It’s been a good weekend for India’s Prime Minister Narendra Modi.
Two days ago he took his biggest step yet toward boosting the economy with a shift to more market-based energy pricing. Then yesterday his Bharatiya Janata Party came first in two state elections, building on his landslide victory in May.
Modi now has a stronger hand to push ahead with tougher steps to overhaul Asia’s third-biggest economy. Those include passing a goods-and-services tax, further opening up to foreign investment and making subsidies for fertilizer, cooking gas and food more targeted toward the poor.
“The decision to scrap fuel subsidies and raise gas prices is a potential game-changer in the realm of investor perceptions of Mr. Modi’s commitment to undertake major fiscal and structural reforms,” Nicholas Spiro, managing director of London-based Spiro Sovereign Strategy, said by e-mail. “The stronger the BJP is at the state level, the more scope there is for Mr. Modi to undertake meaningful reforms. Now the stars seem to be aligning for Mr. Modi.”
Thus the victories could make it easier to push through a six-year-old bill proposing to allow foreign investors ownership of as much as 49 percent of a local insurance company and also reach agreements to replace more than a dozen types of tax that increase incentives for corruption. Passing the tax law would require votes in both houses of parliament, plus the support of 15 of the 29 states to amend the constitution.
Formation of a single internal market offers the $1.9 trillion economy a significant boost, according to the National Council of Applied Economic Research in New Delhi.
“The prospects are very good of Modi being able to carry out other tough reforms,”Akshay Mathur, head of research at Mumbai-based Gateway House, said by phone. “GST requires a certain consensus and given his leadership and the kind of euphoria over his victory, chances are that he will push the GST through.”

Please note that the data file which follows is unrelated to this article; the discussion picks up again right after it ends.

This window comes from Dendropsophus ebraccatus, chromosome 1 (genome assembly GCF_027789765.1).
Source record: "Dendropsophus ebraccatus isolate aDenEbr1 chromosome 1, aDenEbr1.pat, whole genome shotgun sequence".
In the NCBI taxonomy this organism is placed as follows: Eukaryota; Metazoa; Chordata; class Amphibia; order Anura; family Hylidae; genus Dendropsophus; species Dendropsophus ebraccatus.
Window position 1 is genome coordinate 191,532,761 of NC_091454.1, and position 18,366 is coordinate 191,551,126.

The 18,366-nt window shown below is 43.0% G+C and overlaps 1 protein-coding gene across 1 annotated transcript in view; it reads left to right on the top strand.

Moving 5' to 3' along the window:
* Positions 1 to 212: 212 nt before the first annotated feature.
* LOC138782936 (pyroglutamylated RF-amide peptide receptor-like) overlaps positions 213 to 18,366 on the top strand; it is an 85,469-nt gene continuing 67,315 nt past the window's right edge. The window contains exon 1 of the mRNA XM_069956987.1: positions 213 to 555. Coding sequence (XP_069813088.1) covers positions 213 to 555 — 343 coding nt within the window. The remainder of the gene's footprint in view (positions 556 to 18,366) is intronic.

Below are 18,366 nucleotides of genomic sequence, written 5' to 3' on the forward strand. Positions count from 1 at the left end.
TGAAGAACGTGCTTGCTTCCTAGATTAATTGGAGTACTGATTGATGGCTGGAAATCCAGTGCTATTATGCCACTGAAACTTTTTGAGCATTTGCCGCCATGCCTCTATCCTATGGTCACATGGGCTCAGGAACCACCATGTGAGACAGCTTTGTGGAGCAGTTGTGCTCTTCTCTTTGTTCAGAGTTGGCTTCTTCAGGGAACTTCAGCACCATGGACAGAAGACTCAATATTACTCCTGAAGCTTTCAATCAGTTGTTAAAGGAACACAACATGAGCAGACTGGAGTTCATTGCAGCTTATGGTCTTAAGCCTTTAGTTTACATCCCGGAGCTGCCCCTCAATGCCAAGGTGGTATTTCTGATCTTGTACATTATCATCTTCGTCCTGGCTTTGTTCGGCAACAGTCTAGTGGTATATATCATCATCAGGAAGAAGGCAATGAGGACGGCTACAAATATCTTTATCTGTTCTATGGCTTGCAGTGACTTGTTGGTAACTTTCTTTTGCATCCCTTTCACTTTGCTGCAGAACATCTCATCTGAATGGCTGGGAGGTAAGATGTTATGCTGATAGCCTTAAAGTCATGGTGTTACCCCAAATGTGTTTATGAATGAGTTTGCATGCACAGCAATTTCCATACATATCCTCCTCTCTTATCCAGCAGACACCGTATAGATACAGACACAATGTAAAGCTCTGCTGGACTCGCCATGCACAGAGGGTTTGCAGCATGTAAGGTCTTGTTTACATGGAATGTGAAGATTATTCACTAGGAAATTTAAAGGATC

The optimism follows on the heels of Modi’s Oct. 18 move to scrap controls on diesel prices and increase natural gas tariffs. These were his biggest steps toward curbing subsidies that have contributed to one of Asia’s widest budget deficits.
For a country previously considered to be ungovernable, two elections have created one of the world’s strongest democracies, led by an economically savvy Prime Minister who inspires confidence, not least among ex-pat Indians living all over the world.
Here is an informative, short Audio from Bloomberg on the latest election results.
India’s CNX Nifty Index of 50 large companies representing 24 sectors of the economy is one of the best performing indices this year, up 26.54%, according to Bloomberg. I am in for the long haul, at least while Narendra Modi is prime minister. There are a number of Indian investment trusts in the Chart Library. I currently hold the JPMorgan Indian Investment Trust (JII LN), which presently trades at a discount to NAV of nearly 12%. It was also held back by Sterling’s strength against the Rupee before Modi was elected. At some stage I may switch to the smaller New India Investment Trust (NII LN) which is run by Aberdeen. It is clearly the better performer and trades at a discount to NAV of 10.23%.Back to top